Scaledenmark is a Danish consulting company that specializes in best practices for sustainable transformations and delivering economic, environmental and social impacts.
Tecwill is a Finnish company that specializes in manufacturing plant modules for the production of environmentally friendly, high-quality concrete.
The winning proposal
Melt Collective’s Liam Russell was the spokesperson for his team and proposed a project constructed from transformed materials that uses energy sourced passively and sustainably from geothermal, solar and biogas.
Waste management would exceed current standards and include a green box program, local composting and anerobic digestion. Internal heating would be generated from waste through food scraps, community anerobic digestion and biogas. Renewable heating, cooling and energy storage would be created through integrated geothermal, solar and biogas sources, with energy storage to meet seasonal demands.
Enclosed balconies with thick-glazed glass would offer energy efficiency. Community gardens would create shared spaces and promote mental health. The green space could be integrated into everyday life through locally grown food that can provide food sovereignty and security.
“Connecting all of these loops will maximize the synergistic effects more than any individual efficiency,” said Russell, who added that the system is scalable, easily retrofitted, carbon-neutral and creates a resilient energy supply.
Benson, who hosted the hackathon as well as being a judge, said the winning team was able to “successfully integrate quite a wide variety of technologies and perspectives into their work. They were able to really link together the technical pieces of the products and solutions that they were presenting, and able to link that technical proficiency and performance with liveability for the residents of these future homes. That’s really a core part of what we wanted to see.”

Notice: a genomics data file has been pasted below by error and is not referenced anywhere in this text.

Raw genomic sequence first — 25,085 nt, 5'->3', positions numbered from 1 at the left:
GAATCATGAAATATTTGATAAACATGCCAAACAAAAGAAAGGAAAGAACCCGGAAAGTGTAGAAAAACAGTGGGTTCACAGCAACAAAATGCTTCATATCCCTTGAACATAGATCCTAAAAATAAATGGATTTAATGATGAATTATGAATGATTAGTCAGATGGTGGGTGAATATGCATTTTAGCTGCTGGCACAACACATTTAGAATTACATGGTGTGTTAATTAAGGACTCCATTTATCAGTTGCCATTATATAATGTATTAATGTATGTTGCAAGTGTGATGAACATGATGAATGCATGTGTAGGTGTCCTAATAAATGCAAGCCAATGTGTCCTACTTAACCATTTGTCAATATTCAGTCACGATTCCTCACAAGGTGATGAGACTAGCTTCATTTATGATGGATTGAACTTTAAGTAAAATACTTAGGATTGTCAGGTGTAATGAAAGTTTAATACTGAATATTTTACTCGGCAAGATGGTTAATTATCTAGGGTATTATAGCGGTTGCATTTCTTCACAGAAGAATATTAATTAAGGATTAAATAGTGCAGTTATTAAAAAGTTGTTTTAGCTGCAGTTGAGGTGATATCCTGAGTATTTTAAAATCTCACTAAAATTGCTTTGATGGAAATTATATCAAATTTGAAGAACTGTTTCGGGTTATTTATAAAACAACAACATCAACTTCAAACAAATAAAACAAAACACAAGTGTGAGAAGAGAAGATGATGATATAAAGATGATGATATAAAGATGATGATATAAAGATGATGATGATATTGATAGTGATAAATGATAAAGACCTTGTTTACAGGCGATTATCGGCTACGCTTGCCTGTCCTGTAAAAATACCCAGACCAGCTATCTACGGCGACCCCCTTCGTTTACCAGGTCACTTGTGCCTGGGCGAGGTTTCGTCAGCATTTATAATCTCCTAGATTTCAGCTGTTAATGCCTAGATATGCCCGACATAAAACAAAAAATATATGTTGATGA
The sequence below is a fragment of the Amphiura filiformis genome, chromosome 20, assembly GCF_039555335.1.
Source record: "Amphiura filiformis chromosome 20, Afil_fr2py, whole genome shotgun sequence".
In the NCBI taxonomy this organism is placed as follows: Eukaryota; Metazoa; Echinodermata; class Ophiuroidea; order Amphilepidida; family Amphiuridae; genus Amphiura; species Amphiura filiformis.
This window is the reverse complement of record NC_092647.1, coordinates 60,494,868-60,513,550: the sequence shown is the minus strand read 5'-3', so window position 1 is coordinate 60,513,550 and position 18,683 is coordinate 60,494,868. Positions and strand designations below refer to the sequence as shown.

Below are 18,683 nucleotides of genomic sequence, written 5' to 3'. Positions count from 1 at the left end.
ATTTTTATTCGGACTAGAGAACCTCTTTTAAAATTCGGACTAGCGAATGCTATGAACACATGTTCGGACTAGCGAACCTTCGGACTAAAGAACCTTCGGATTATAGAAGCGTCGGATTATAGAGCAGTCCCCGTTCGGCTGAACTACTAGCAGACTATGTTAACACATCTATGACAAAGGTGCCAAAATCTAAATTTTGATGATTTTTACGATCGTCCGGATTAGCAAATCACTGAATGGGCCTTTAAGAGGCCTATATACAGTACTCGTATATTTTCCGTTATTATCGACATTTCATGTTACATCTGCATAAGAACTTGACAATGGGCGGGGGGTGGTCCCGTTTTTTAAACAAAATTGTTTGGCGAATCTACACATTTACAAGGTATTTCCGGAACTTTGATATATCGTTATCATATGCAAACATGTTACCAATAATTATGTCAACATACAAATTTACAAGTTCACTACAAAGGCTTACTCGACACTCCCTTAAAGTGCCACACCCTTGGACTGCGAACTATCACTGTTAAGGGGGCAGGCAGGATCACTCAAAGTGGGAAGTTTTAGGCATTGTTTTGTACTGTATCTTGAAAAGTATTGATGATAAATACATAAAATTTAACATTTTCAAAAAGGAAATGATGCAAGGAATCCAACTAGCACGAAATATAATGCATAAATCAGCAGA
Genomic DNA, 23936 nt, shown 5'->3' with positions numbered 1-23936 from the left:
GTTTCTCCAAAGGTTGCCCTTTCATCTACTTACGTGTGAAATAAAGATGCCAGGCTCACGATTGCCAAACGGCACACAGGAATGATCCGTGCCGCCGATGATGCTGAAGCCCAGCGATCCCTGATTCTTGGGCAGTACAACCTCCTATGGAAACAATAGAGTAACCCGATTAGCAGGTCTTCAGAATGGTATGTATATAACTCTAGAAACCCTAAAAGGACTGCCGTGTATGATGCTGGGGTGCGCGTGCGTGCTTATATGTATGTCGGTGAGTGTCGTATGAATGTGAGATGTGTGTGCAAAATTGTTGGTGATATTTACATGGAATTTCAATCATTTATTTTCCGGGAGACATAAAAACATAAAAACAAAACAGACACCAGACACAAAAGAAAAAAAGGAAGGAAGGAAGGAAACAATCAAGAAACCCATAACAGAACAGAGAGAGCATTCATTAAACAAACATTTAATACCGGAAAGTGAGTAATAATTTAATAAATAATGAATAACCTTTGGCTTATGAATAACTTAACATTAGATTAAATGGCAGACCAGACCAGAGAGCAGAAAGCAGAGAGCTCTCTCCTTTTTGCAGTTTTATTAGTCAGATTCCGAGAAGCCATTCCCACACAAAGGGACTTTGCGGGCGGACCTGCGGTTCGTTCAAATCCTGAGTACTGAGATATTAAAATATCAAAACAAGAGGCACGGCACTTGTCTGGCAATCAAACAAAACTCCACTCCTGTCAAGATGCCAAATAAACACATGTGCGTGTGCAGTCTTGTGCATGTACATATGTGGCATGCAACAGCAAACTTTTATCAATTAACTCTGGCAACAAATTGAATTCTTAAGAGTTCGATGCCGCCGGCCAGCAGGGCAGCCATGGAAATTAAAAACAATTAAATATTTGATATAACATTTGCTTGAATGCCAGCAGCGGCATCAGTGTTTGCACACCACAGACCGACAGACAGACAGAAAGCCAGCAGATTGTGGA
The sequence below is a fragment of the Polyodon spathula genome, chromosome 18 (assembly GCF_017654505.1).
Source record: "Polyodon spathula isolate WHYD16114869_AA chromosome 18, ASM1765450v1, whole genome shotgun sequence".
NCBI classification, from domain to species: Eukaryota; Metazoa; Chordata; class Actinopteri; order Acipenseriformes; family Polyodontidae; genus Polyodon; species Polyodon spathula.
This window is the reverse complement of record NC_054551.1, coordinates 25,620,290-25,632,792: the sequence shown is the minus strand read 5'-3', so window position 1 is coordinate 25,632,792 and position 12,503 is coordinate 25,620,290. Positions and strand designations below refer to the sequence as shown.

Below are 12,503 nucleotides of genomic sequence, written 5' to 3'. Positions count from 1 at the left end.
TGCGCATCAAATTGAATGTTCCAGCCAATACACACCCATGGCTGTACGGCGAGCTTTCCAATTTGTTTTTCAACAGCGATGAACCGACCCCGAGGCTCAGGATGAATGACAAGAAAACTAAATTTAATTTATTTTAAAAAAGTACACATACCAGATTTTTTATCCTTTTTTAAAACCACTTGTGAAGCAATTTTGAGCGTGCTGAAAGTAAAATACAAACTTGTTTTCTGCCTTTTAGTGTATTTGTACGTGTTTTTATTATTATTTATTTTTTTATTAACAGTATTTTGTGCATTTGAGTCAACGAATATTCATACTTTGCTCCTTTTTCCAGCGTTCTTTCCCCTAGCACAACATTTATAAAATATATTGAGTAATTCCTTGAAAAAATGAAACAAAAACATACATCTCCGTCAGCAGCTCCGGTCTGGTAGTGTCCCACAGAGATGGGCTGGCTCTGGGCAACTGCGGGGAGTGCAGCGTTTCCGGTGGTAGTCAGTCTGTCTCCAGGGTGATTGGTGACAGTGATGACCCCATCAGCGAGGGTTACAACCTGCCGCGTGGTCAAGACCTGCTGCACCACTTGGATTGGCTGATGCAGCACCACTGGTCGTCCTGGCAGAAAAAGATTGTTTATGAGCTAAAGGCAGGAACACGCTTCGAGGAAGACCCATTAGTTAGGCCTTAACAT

“You did a ton of work in a really short amount of time, and it was really impressive to see,” said fellow judge Charles. “It’s been a great experience and we’ve seen a lot of fantastic ideas.”
The Oakvillage development
At Minto’s stacked townhome and condominium portion of Oakvillage, phase one is built and closed, while roads have been built and construction has just begun for phase two. At phase three, excavation recently began for the underground parking structure, and the first site plan submission has been made for phase four.
Branthaven’s latest Oakvillage project is Upper West Side Condos 2, which is scheduled for completion in August 2023.
Emshih is responsible for a 130-unit full-service retirement residence with dedicated assisted living units and a neighbouring 160-unit seniors’ lifestyle rental apartment. There’s also 7,500 square feet of retail and service commercial space to serve the retirement residents.
Oakvillage is surrounded by green space and amenities including schools, parks and shopping, with easy connections to Highways 407, 403 and the Queen Elizabeth Way, as well as a GO Transit station. A 1.5-kilometre scenic trail weaves through the community and is surrounded by Oakville’s 200-kilometre trail system. A retail complex is planned to be built nearby.